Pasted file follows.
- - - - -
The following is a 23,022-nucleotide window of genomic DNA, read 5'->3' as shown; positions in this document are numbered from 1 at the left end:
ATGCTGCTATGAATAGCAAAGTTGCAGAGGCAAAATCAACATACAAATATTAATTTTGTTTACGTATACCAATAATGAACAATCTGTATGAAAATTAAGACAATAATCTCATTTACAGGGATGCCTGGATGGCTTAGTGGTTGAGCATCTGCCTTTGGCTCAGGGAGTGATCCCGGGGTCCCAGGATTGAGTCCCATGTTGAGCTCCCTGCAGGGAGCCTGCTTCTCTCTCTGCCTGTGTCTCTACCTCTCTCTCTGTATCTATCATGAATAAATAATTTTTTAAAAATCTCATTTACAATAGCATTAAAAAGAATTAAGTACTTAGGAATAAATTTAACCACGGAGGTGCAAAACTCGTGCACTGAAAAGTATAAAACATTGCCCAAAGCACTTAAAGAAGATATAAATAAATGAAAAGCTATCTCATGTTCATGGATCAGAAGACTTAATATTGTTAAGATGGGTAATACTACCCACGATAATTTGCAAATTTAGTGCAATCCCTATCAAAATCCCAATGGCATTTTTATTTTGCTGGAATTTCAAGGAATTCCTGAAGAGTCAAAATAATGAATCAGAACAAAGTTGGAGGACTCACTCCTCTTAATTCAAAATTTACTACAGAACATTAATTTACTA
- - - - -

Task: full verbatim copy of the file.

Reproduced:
The following is a 23,022-nucleotide window of genomic DNA, read 5'->3' as shown; positions in this document are numbered from 1 at the left end:
ATGCTGCTATGAATAGCAAAGTTGCAGAGGCAAAATCAACATACAAATATTAATTTTGTTTACGTATACCAATAATGAACAATCTGTATGAAAATTAAGACAATAATCTCATTTACAGGGATGCCTGGATGGCTTAGTGGTTGAGCATCTGCCTTTGGCTCAGGGAGTGATCCCGGGGTCCCAGGATTGAGTCCCATGTTGAGCTCCCTGCAGGGAGCCTGCTTCTCTCTCTGCCTGTGTCTCTACCTCTCTCTCTGTATCTATCATGAATAAATAATTTTTTAAAAATCTCATTTACAATAGCATTAAAAAGAATTAAGTACTTAGGAATAAATTTAACCACGGAGGTGCAAAACTCGTGCACTGAAAAGTATAAAACATTGCCCAAAGCACTTAAAGAAGATATAAATAAATGAAAAGCTATCTCATGTTCATGGATCAGAAGACTTAATATTGTTAAGATGGGTAATACTACCCACGATAATTTGCAAATTTAGTGCAATCCCTATCAAAATCCCAATGGCATTTTTATTTTGCTGGAATTTCAAGGAATTCCTGAAGAGTCAAAATAATGAATCAGAACAAAGTTGGAGGACTCACTCCTCTTAATTCAAAATTTACTACAGAACATTAATTTACTA